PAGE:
‘Peaceful be thy silent slumber’
The old, new and the modern on display in Hudson County tombstones
by Vanessa Cruz
Reporter Staff Writer
Oct 28, 2012 | 2523 views | 0 0 comments | 7 7 recommendations | email to a friend | print
AGED BEAUTY – One of the oldest tombstones in the county is located at Harsimus Cemetery in Jersey City. Mary Rood was born in West Lambrook, Somersetshire, England in 1790. She came to the New World, then died in North Bergen in 1847. “Beloved in life, lamented in death,” reads the stone. “The spoiler has come with his cold withering breath, and the loved and cherished lies silent in death.”
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A great deal of Hudson County history is on display in the countless tombstones that mark the final resting places of earlier generations. North Bergen’s Mac Phelah Cemtery and Flower Hill Cemetery have long been the final destination for Hudson County residents. Jersey City’s Harsimus Cemetery and Holy Name Cemetery have also become part of history in remembrance of those who have passed on.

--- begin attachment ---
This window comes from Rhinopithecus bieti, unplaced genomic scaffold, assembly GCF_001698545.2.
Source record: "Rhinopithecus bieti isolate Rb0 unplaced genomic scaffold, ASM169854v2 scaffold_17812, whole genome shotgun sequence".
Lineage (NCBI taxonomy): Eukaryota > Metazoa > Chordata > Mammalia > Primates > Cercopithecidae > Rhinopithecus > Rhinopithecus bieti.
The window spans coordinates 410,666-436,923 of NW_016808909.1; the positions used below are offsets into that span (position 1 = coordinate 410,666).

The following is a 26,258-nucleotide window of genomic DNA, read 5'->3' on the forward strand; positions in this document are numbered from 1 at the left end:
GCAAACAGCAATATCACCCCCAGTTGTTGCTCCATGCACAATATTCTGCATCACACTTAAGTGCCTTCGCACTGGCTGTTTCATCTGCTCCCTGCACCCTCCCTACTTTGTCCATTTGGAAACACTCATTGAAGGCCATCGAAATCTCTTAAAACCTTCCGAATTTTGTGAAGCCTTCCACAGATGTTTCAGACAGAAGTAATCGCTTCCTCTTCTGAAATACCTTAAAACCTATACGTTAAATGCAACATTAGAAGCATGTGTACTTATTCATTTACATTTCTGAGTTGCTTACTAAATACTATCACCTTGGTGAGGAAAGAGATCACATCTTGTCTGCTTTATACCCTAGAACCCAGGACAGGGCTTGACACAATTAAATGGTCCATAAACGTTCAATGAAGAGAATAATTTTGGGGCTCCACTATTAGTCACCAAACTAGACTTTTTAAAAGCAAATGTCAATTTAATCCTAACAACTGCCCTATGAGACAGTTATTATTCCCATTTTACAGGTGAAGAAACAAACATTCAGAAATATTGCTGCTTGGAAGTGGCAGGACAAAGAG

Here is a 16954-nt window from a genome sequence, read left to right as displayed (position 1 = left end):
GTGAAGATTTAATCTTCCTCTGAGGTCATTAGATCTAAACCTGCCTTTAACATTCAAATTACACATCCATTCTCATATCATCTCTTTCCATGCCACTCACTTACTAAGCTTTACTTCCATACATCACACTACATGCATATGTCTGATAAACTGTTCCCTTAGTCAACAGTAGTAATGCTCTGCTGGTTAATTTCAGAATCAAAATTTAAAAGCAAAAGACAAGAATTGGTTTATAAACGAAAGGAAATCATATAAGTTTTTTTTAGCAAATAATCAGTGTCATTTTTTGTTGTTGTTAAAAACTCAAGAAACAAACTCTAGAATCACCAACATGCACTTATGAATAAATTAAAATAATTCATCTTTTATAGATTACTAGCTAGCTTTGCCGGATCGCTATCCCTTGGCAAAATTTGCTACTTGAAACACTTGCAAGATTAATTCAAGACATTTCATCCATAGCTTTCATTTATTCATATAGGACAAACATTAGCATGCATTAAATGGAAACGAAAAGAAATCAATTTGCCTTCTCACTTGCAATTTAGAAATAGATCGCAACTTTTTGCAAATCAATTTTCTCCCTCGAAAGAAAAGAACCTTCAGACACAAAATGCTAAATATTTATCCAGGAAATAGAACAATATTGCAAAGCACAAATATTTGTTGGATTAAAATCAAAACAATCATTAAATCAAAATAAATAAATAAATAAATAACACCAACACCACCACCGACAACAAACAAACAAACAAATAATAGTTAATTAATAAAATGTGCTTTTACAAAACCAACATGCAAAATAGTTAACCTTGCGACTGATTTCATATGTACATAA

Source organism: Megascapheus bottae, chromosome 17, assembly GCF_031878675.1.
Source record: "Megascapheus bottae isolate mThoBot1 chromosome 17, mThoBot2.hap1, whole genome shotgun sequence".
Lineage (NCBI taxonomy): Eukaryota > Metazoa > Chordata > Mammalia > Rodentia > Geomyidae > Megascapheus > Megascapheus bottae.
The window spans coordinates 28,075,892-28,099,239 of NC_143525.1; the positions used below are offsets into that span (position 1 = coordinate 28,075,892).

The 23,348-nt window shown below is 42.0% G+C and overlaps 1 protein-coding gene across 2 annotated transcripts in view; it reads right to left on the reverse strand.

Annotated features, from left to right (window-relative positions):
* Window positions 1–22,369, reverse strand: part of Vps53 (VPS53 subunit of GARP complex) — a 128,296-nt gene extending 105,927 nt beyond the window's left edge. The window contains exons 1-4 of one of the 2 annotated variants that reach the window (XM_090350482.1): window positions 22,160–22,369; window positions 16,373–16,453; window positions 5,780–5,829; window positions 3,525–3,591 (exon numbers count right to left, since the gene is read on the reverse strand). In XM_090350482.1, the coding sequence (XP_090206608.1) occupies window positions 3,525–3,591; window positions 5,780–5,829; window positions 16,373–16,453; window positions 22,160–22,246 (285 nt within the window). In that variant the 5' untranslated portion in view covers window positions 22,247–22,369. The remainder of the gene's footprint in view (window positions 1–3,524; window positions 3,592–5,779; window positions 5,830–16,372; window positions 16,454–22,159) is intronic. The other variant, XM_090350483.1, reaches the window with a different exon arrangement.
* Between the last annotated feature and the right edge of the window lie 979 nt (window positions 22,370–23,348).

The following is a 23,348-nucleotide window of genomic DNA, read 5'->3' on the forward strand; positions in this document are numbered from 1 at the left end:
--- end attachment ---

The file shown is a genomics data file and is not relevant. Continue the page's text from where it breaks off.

The stone markers, some of them approaching works of the sculptor’s art, are memorials for those who, as some tombstones say, are “Loved, missed and remembered” and placed with a simple wish: “Peaceful be thy silent slumber.”

The once bare and bland tombstones on the earliest years of American history are no more. They have been replaced with beautifully carved markers set in green landscapes. Where cherubs once were the norm, now life-like statues, chess-like pieces and tombstones that appear to be graves are the new ways of remembering loved ones.

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